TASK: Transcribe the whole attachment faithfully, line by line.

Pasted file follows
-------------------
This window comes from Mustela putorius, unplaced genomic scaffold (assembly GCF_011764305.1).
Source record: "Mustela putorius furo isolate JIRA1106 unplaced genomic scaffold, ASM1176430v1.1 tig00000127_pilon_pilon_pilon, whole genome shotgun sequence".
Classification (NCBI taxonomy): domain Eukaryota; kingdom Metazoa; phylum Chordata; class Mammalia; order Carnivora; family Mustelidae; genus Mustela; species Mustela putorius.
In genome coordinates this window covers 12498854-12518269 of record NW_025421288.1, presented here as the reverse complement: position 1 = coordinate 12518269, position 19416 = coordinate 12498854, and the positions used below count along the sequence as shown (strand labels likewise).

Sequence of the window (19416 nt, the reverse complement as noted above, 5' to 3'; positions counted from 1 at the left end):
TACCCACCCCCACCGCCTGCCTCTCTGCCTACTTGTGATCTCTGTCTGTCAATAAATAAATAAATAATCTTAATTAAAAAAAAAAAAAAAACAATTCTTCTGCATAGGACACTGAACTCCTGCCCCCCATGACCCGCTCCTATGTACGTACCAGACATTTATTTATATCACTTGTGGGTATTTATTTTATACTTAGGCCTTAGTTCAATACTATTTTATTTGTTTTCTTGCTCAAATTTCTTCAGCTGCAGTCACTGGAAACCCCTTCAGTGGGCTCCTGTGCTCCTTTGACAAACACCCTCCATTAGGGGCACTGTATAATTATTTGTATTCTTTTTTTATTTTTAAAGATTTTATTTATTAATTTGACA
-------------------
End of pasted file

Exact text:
This window comes from Mustela putorius, unplaced genomic scaffold (assembly GCF_011764305.1).
Source record: "Mustela putorius furo isolate JIRA1106 unplaced genomic scaffold, ASM1176430v1.1 tig00000127_pilon_pilon_pilon, whole genome shotgun sequence".
Classification (NCBI taxonomy): domain Eukaryota; kingdom Metazoa; phylum Chordata; class Mammalia; order Carnivora; family Mustelidae; genus Mustela; species Mustela putorius.
In genome coordinates this window covers 12498854-12518269 of record NW_025421288.1, presented here as the reverse complement: position 1 = coordinate 12518269, position 19416 = coordinate 12498854, and the positions used below count along the sequence as shown (strand labels likewise).

Sequence of the window (19416 nt, the reverse complement as noted above, 5' to 3'; positions counted from 1 at the left end):
TACCCACCCCCACCGCCTGCCTCTCTGCCTACTTGTGATCTCTGTCTGTCAATAAATAAATAAATAATCTTAATTAAAAAAAAAAAAAAAACAATTCTTCTGCATAGGACACTGAACTCCTGCCCCCCATGACCCGCTCCTATGTACGTACCAGACATTTATTTATATCACTTGTGGGTATTTATTTTATACTTAGGCCTTAGTTCAATACTATTTTATTTGTTTTCTTGCTCAAATTTCTTCAGCTGCAGTCACTGGAAACCCCTTCAGTGGGCTCCTGTGCTCCTTTGACAAACACCCTCCATTAGGGGCACTGTATAATTATTTGTATTCTTTTTTTATTTTTAAAGATTTTATTTATTAATTTGACA